Martyrs Monument

Soldiers' Monument at Trinity Church


In the northeast corner stands the Soldiers' Monument, with a plaque reading: "At a meeting of Citizens held at the City Hall of the City of New York June 8, 1852: It was resolved That the Erection of a becoming Monument with appropriate inscriptions by Trinity Church to the Memory of those great and good Men who died whilst in Captivity in the old Sugar House and were interred in Trinity Church Yard in this City will be an act gratifying not only to the attendants of this Meeting but to Every American Citizen."The claim those prisoners are buried in Trinity Churchyard is disputed by Charles I. Bushnell, who argued in 1863 that Trinity Church would not have accepted them because it supported Great Britain. Historian Edwin G. Burrows explains how the controversy related to a proposal to build a public street through the churchyard.A chaste Gothic structure of brown stone, standing on a granite foundation, about forty-five feet high, appropriately inscribed, and crowned with the American eagle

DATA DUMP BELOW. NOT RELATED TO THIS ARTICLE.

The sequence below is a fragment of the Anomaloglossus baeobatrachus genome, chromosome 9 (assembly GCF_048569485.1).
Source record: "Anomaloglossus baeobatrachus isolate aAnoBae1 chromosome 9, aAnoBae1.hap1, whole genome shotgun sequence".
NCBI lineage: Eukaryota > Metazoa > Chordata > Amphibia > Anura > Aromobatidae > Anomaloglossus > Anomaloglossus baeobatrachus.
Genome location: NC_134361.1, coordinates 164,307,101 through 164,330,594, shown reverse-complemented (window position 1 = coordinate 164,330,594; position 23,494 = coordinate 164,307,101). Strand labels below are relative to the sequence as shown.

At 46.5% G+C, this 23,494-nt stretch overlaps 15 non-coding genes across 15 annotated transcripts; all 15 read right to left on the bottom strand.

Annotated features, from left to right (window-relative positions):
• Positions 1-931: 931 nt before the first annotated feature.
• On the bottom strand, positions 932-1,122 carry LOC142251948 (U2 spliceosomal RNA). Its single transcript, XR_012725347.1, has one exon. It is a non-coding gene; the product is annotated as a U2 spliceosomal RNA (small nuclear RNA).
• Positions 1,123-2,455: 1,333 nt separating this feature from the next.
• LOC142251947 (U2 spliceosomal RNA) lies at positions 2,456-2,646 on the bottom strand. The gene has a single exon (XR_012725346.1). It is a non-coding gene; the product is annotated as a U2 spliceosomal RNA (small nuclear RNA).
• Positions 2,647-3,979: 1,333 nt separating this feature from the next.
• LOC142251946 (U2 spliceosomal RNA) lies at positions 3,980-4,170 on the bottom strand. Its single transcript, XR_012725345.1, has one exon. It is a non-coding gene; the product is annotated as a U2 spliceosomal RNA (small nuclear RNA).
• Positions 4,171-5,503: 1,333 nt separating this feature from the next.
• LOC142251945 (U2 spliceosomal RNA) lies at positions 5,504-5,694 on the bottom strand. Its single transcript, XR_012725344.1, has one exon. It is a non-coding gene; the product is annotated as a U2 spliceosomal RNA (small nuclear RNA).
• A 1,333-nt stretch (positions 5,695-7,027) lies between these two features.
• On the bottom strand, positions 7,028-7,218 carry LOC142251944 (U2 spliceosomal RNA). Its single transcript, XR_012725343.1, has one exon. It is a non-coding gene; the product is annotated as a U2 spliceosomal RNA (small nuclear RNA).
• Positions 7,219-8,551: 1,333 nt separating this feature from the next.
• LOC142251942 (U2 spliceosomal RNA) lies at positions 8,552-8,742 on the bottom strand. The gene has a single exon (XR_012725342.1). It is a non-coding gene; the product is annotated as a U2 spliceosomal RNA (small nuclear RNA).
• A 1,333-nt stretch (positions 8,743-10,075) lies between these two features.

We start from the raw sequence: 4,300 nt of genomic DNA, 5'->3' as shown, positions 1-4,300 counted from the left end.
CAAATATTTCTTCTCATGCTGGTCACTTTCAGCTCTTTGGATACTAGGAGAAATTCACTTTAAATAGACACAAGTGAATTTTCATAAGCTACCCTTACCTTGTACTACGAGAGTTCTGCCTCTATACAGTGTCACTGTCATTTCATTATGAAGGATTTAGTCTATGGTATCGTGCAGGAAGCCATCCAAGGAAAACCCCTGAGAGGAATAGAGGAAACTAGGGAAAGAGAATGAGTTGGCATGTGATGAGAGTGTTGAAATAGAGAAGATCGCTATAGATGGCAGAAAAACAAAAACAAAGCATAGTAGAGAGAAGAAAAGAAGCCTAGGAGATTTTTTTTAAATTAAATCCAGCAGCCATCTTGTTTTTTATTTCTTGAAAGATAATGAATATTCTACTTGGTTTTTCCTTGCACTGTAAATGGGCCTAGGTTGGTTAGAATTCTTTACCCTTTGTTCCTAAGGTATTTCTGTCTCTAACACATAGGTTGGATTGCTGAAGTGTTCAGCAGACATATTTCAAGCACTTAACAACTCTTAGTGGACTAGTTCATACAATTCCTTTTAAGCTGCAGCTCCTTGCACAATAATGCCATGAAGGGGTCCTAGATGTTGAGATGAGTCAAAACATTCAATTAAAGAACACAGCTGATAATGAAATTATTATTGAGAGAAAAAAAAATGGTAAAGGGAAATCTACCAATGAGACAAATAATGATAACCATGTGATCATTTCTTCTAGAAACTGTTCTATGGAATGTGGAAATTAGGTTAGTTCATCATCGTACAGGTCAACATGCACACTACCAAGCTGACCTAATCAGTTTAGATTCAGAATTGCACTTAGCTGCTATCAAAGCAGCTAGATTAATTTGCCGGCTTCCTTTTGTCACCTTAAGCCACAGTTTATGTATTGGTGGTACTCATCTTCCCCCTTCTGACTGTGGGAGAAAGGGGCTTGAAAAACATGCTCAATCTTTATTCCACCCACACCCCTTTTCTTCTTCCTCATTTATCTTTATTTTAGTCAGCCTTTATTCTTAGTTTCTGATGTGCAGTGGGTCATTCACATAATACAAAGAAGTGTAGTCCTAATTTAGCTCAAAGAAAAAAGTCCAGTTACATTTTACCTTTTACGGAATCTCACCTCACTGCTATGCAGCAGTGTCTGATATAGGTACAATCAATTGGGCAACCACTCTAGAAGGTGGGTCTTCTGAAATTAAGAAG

Installed, 1853